The new dolls are named Grace, Kara and Trichelle, and were designed by an African American woman, Stacey McBride-Irby. McBride-Irby told the Associated Press that she wanted to create a line of dolls for young black girls, like her 6-year old, that looked more like them.
The new dolls have wider noses, more pronounced cheek bones, a variety of skin tones and fuller lips. But their hair is smooth and silky, and little girls can keep it that way with a hair straightening kit.
That puts the new black Barbie in the middle of the debate over African American women's hair, that's been stirred also by Chris Rock's new documentary "Good Hair."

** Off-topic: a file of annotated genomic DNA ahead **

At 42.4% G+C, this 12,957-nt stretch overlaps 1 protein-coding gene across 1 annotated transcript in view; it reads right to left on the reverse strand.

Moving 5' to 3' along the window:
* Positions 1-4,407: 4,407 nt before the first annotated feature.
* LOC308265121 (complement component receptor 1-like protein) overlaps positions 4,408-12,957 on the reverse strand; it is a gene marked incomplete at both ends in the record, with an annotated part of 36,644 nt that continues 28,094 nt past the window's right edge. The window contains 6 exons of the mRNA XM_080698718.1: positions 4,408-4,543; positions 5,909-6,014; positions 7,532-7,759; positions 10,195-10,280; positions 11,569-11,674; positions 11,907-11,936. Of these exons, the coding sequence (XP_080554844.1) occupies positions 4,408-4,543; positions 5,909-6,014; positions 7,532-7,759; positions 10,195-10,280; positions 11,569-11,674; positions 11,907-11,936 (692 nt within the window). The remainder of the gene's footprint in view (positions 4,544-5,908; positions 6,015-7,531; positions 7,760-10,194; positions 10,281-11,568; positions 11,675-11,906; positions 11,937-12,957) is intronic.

Francie Latour is a black woman who wrote about what she calls "the line the new black Barbies won't cross" in the Boston Globe. She says that hair has become an obsession for many black women. Latour points out that during slavery, a black woman with straight hair would likely be treated better than a woman with more African looking hair. Latour is associate editor at Wellesley Magazine and former reporter for the Boston Globe.
This program aired on November 4, 2009. The audio for this program is not available.